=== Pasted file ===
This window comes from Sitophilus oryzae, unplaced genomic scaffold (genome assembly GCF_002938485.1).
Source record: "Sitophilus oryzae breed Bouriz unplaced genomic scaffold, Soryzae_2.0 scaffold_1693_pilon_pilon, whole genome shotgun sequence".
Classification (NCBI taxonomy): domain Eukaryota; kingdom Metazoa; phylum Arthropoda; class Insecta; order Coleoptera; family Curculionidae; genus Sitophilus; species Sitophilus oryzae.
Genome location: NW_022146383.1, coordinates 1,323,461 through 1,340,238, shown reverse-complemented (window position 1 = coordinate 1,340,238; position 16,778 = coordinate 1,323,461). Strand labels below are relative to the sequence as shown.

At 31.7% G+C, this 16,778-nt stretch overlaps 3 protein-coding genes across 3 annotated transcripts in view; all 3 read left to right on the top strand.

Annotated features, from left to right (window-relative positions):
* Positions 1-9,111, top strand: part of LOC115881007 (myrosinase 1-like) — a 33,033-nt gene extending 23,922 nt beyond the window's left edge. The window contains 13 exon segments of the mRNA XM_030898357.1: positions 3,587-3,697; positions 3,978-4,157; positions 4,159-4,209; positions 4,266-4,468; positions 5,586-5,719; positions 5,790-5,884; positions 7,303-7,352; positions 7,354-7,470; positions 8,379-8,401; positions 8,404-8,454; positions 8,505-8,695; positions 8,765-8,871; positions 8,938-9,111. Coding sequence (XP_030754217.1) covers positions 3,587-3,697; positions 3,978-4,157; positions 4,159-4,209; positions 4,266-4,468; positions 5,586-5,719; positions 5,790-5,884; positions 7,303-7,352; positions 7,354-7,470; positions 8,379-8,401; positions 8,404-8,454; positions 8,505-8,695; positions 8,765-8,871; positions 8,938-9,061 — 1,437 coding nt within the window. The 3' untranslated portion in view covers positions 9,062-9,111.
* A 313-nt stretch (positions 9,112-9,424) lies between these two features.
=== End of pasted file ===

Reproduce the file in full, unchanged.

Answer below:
This window comes from Sitophilus oryzae, unplaced genomic scaffold (genome assembly GCF_002938485.1).
Source record: "Sitophilus oryzae breed Bouriz unplaced genomic scaffold, Soryzae_2.0 scaffold_1693_pilon_pilon, whole genome shotgun sequence".
Classification (NCBI taxonomy): domain Eukaryota; kingdom Metazoa; phylum Arthropoda; class Insecta; order Coleoptera; family Curculionidae; genus Sitophilus; species Sitophilus oryzae.
Genome location: NW_022146383.1, coordinates 1,323,461 through 1,340,238, shown reverse-complemented (window position 1 = coordinate 1,340,238; position 16,778 = coordinate 1,323,461). Strand labels below are relative to the sequence as shown.

At 31.7% G+C, this 16,778-nt stretch overlaps 3 protein-coding genes across 3 annotated transcripts in view; all 3 read left to right on the top strand.

Annotated features, from left to right (window-relative positions):
* Positions 1-9,111, top strand: part of LOC115881007 (myrosinase 1-like) — a 33,033-nt gene extending 23,922 nt beyond the window's left edge. The window contains 13 exon segments of the mRNA XM_030898357.1: positions 3,587-3,697; positions 3,978-4,157; positions 4,159-4,209; positions 4,266-4,468; positions 5,586-5,719; positions 5,790-5,884; positions 7,303-7,352; positions 7,354-7,470; positions 8,379-8,401; positions 8,404-8,454; positions 8,505-8,695; positions 8,765-8,871; positions 8,938-9,111. Coding sequence (XP_030754217.1) covers positions 3,587-3,697; positions 3,978-4,157; positions 4,159-4,209; positions 4,266-4,468; positions 5,586-5,719; positions 5,790-5,884; positions 7,303-7,352; positions 7,354-7,470; positions 8,379-8,401; positions 8,404-8,454; positions 8,505-8,695; positions 8,765-8,871; positions 8,938-9,061 — 1,437 coding nt within the window. The 3' untranslated portion in view covers positions 9,062-9,111.
* A 313-nt stretch (positions 9,112-9,424) lies between these two features.